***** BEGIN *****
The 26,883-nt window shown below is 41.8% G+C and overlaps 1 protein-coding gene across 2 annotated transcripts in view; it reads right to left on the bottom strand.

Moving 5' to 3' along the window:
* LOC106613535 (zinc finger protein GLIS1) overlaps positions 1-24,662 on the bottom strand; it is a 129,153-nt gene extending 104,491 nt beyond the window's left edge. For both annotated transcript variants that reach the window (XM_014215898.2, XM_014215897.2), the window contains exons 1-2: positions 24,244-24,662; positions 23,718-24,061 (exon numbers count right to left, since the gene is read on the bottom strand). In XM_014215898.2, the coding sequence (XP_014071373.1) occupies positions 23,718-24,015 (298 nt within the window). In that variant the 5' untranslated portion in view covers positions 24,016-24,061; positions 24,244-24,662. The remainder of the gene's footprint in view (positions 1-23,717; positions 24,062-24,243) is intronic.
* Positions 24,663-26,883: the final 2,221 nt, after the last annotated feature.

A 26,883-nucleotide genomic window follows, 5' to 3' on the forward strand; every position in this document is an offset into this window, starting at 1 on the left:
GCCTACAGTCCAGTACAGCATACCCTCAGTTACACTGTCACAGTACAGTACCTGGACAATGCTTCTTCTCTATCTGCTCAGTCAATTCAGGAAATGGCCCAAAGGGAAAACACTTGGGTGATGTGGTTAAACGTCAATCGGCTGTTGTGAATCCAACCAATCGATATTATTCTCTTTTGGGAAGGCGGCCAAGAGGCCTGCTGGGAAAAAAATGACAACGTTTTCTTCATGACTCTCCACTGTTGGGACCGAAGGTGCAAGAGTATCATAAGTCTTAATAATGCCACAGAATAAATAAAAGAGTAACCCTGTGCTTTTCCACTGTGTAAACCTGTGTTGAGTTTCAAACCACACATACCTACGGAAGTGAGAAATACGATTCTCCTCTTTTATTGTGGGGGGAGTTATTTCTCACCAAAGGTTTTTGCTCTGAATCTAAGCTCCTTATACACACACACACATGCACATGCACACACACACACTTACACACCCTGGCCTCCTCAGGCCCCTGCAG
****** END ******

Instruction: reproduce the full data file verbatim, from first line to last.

The 26,883-nt window shown below is 41.8% G+C and overlaps 1 protein-coding gene across 2 annotated transcripts in view; it reads right to left on the bottom strand.

Moving 5' to 3' along the window:
* LOC106613535 (zinc finger protein GLIS1) overlaps positions 1-24,662 on the bottom strand; it is a 129,153-nt gene extending 104,491 nt beyond the window's left edge. For both annotated transcript variants that reach the window (XM_014215898.2, XM_014215897.2), the window contains exons 1-2: positions 24,244-24,662; positions 23,718-24,061 (exon numbers count right to left, since the gene is read on the bottom strand). In XM_014215898.2, the coding sequence (XP_014071373.1) occupies positions 23,718-24,015 (298 nt within the window). In that variant the 5' untranslated portion in view covers positions 24,016-24,061; positions 24,244-24,662. The remainder of the gene's footprint in view (positions 1-23,717; positions 24,062-24,243) is intronic.
* Positions 24,663-26,883: the final 2,221 nt, after the last annotated feature.

A 26,883-nucleotide genomic window follows, 5' to 3' on the forward strand; every position in this document is an offset into this window, starting at 1 on the left:
GCCTACAGTCCAGTACAGCATACCCTCAGTTACACTGTCACAGTACAGTACCTGGACAATGCTTCTTCTCTATCTGCTCAGTCAATTCAGGAAATGGCCCAAAGGGAAAACACTTGGGTGATGTGGTTAAACGTCAATCGGCTGTTGTGAATCCAACCAATCGATATTATTCTCTTTTGGGAAGGCGGCCAAGAGGCCTGCTGGGAAAAAAATGACAACGTTTTCTTCATGACTCTCCACTGTTGGGACCGAAGGTGCAAGAGTATCATAAGTCTTAATAATGCCACAGAATAAATAAAAGAGTAACCCTGTGCTTTTCCACTGTGTAAACCTGTGTTGAGTTTCAAACCACACATACCTACGGAAGTGAGAAATACGATTCTCCTCTTTTATTGTGGGGGGAGTTATTTCTCACCAAAGGTTTTTGCTCTGAATCTAAGCTCCTTATACACACACACACATGCACATGCACACACACACACTTACACACCCTGGCCTCCTCAGGCCCCTGCAG